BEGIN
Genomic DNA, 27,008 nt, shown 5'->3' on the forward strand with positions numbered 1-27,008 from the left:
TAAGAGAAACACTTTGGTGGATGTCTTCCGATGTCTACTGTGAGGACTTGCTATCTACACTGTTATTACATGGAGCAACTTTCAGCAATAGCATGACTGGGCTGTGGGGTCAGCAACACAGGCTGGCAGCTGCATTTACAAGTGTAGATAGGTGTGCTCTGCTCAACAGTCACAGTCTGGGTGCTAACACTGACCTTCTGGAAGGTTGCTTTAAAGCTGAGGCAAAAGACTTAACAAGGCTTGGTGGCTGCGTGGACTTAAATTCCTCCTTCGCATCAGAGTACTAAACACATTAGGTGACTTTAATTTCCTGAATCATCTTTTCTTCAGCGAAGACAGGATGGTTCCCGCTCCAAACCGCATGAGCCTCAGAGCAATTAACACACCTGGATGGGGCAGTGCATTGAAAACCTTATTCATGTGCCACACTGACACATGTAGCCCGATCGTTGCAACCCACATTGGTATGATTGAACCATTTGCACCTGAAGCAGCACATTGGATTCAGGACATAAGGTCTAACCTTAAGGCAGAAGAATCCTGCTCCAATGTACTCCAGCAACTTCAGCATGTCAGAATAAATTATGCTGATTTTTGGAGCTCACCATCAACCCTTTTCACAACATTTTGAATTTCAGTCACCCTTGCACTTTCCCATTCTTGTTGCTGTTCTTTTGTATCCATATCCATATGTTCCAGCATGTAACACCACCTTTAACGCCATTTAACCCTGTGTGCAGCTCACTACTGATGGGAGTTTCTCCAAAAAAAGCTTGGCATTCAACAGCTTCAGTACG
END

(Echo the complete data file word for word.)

Genomic DNA, 27,008 nt, shown 5'->3' on the forward strand with positions numbered 1-27,008 from the left:
TAAGAGAAACACTTTGGTGGATGTCTTCCGATGTCTACTGTGAGGACTTGCTATCTACACTGTTATTACATGGAGCAACTTTCAGCAATAGCATGACTGGGCTGTGGGGTCAGCAACACAGGCTGGCAGCTGCATTTACAAGTGTAGATAGGTGTGCTCTGCTCAACAGTCACAGTCTGGGTGCTAACACTGACCTTCTGGAAGGTTGCTTTAAAGCTGAGGCAAAAGACTTAACAAGGCTTGGTGGCTGCGTGGACTTAAATTCCTCCTTCGCATCAGAGTACTAAACACATTAGGTGACTTTAATTTCCTGAATCATCTTTTCTTCAGCGAAGACAGGATGGTTCCCGCTCCAAACCGCATGAGCCTCAGAGCAATTAACACACCTGGATGGGGCAGTGCATTGAAAACCTTATTCATGTGCCACACTGACACATGTAGCCCGATCGTTGCAACCCACATTGGTATGATTGAACCATTTGCACCTGAAGCAGCACATTGGATTCAGGACATAAGGTCTAACCTTAAGGCAGAAGAATCCTGCTCCAATGTACTCCAGCAACTTCAGCATGTCAGAATAAATTATGCTGATTTTTGGAGCTCACCATCAACCCTTTTCACAACATTTTGAATTTCAGTCACCCTTGCACTTTCCCATTCTTGTTGCTGTTCTTTTGTATCCATATCCATATGTTCCAGCATGTAACACCACCTTTAACGCCATTTAACCCTGTGTGCAGCTCACTACTGATGGGAGTTTCTCCAAAAAAAGCTTGGCATTCAACAGCTTCAGTACG